11. GOOD THING HALF THE COUNTRY WATCHED IT.

Viewers weren’t nearly as cynical about Charlie Brown’s holiday woes as his corporate benefactors. Preempting a 7:30 p.m. EST episode of The Munsters, A Charlie Brown Christmas pulled a 50 share, meaning half of all households with a television turned on were watching it. (That amounted to roughly 15 million people, behind only Bonanza.) CBS finally acknowledged it was a winner, but not without one of the executives getting in one last dig and telling Mendelson that his “aunt in New Jersey didn’t like it.”

12. IT KILLED ALUMINUM TREE SALES.

Aluminum Christmas trees were marketed beginning in 1958 and enjoyed fairly strong sales by eliminating pesky needles and tree sap. But the annual airings of A Charlie Brown Christmas swayed public thinking: In the special, Charlie Brown refuses to get a fake tree. Viewers began to do the same, and the product was virtually phased out by 1969. The leftovers are now collector’s items.

13. THERE’S A LIVE-ACTION PLAY.

Up until 2013, anyone staging a live-action rendition of A Charlie Brown Christmas for their local school or theater had one thing in common: they were copyright infringers. The official rights to the story and characters weren’t offered until recently. Tams-Witmark fields licensing requests for the play, which includes permission to perform original songs and advertise with the Peanuts characters—Snoopy costume not included.

14. THE VOICE OF CHARLIE BROWN WAS ARRESTED.

Peter Robbins continued voicing Charlie Brown until he turned 13 years old, at which point puberty prohibited him from continuing. In November 2015, the 59-year-old Robbins pleaded guilty to making criminal threats against a mobile home park manager and a sheriff. According to CBS News, the troubled former actor claimed that schizophrenia and bipolar disorder led him to make the threats. He was sentenced to four years and eight months in prison.

Additional Sources:
The Art and Making of Peanuts Animation
Schulz and Peanuts
A Charlie Brown Christmas: The Making of a Tradition
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Mark Hamill Confirmed How He'll Be Returning in Star Wars: The Rise of Skywalker

Lucasfilm Ltd. All Rights Reserved.
Lucasfilm Ltd. All Rights Reserved.

We can always count on Mark Hamill to give us some early intel on the next Star Wars movie—whether the studios like it or not. And earlier this week, the 67-year-old actor came through for us yet again.

While attending the Child’s Play premiere, the Associated Press asked Hamill about The Rise of Skywalker and whether he would be involved in the final film in the Skywalker Saga. Hamill confirmed that he would indeed be making an appearance, and shed new light on how.

When asked if this would be his final appearance in the Star Wars franchise, Hamill replied, “I sure hope so,” before elaborating, “I had closure in [The Last Jedi]. The fact that I’m involved in any capacity is only because of that peculiar aspect of the Star Wars mythology where if you’re a Jedi, you get to come back and make a curtain call as a Force ghost.”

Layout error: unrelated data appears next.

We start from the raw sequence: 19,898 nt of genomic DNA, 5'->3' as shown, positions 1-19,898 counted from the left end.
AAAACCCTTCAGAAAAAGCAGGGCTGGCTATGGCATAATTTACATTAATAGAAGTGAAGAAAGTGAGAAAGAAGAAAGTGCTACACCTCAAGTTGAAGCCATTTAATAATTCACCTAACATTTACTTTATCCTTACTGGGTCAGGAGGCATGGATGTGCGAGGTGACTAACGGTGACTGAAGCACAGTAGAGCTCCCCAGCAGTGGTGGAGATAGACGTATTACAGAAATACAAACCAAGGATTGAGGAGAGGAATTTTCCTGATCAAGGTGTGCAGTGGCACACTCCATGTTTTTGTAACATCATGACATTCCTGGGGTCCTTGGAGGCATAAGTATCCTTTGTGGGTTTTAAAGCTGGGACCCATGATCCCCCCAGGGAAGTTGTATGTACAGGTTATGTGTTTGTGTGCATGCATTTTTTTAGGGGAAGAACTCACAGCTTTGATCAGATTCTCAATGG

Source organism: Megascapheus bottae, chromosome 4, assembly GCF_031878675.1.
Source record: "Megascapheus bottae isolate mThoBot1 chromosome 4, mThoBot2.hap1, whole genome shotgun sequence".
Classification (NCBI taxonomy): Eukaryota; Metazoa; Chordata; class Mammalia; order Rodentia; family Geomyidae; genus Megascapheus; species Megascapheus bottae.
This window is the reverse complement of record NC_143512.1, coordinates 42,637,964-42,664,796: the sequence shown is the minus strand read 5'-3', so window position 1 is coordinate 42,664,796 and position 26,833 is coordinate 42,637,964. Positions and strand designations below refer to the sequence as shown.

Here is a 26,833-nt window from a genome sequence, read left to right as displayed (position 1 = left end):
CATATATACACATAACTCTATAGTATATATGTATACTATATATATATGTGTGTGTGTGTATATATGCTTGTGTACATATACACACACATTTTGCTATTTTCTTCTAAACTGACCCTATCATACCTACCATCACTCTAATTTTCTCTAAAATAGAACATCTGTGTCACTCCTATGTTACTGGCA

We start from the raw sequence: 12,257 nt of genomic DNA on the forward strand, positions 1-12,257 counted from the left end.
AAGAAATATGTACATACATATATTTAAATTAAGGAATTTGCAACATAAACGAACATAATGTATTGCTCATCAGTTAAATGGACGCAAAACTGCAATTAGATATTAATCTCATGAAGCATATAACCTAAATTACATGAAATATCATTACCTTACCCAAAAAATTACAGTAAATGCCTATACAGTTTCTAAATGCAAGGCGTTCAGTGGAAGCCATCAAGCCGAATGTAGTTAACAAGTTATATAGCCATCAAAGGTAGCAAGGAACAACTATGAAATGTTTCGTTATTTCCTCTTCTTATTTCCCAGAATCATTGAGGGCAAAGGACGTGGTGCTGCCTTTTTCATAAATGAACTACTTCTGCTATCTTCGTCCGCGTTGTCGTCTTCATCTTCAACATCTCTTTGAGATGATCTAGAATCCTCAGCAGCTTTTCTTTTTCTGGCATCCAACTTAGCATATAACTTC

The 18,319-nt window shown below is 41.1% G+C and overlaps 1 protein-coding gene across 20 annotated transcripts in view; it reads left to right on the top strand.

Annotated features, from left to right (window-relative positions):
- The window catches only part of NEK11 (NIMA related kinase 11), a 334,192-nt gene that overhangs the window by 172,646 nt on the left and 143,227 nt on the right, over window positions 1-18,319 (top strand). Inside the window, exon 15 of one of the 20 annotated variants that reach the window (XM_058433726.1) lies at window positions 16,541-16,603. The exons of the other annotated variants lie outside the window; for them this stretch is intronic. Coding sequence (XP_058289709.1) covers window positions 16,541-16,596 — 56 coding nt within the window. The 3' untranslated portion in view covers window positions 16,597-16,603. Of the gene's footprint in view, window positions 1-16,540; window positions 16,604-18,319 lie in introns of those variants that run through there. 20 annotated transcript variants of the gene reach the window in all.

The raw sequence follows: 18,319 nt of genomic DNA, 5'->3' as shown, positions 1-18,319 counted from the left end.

The fact that Hamill will appear as a Force ghost doesn’t come as a big shock to fans, as most have been convinced that was the only way he could return to the franchise. (He did die in the previous film, The Last Jedi, after all.) However, suspicious fans have been speculating about other ways he could come back, with some using promotional photos as possible evidence that Luke will be resurrected.

Despite knowing a major part of Luke Skywalker’s return in The Rise of Skywalker, we still have plenty of questions. We’ll just have to wait until the film debuts on December 20 to find everything out.

[h/t Associated Press]

Fans Are Rallying for Macaulay Culkin to Play Joker in The Batman

Macaulay Culkin in Home Alone (1990).
Macaulay Culkin in Home Alone (1990).
20th Century Fox Home Entertainment

After months of speculation, it was only recently announced that Robert Pattinson will be the next actor to don the Dark Knight's iconic cape in Matt Reeves's upcoming film The Batman. Unsurprisingly, the response to the casting news was mixed.

While it’s believed The Batman will center around a younger version of Bruce Wayne than we’ve seen previously, there is still a lot of mystery surrounding other major plot points—including which villains will be included, and who will play them.

We Got This Covered reports that various DC characters are being rumored to appear in the film, including Penguin, Catwoman, Riddler, Firefly, Two-Face, and the Mad Hatter. But fans are desperate to know if the most notable Batman villain will be included on the roster: the Joker.

Though there has been no mention of the Joker in conversations surrounding the new film, that hasn’t stopped the rumor mill—nor has it prevented fans from offering up their ideas on who could nail the iconic role, and Macaulay Culkin is apparently at the top of the list.

The former child star has not commented on the validity of the rumors, but many DC fans are on board with it, including digital artist Bryan Zapp who created an image of what Culkin would look like as the Joker.

Meanwhile, Todd Phillips's Joker, a standalone film focusing on the villain’s origin story and starring Joaquin Phoenix, is set to hit theaters on October 4.

Although it could get confusing, The Batman will be part of the DCEU, while Joker will not live in the shared universe, which means there could very well be two portrayals of the same character at the same time. Whether or not Culkin would take on the role—or if there will be a Joker at all—is only up for speculation right now.

[h/t We Got This Covered]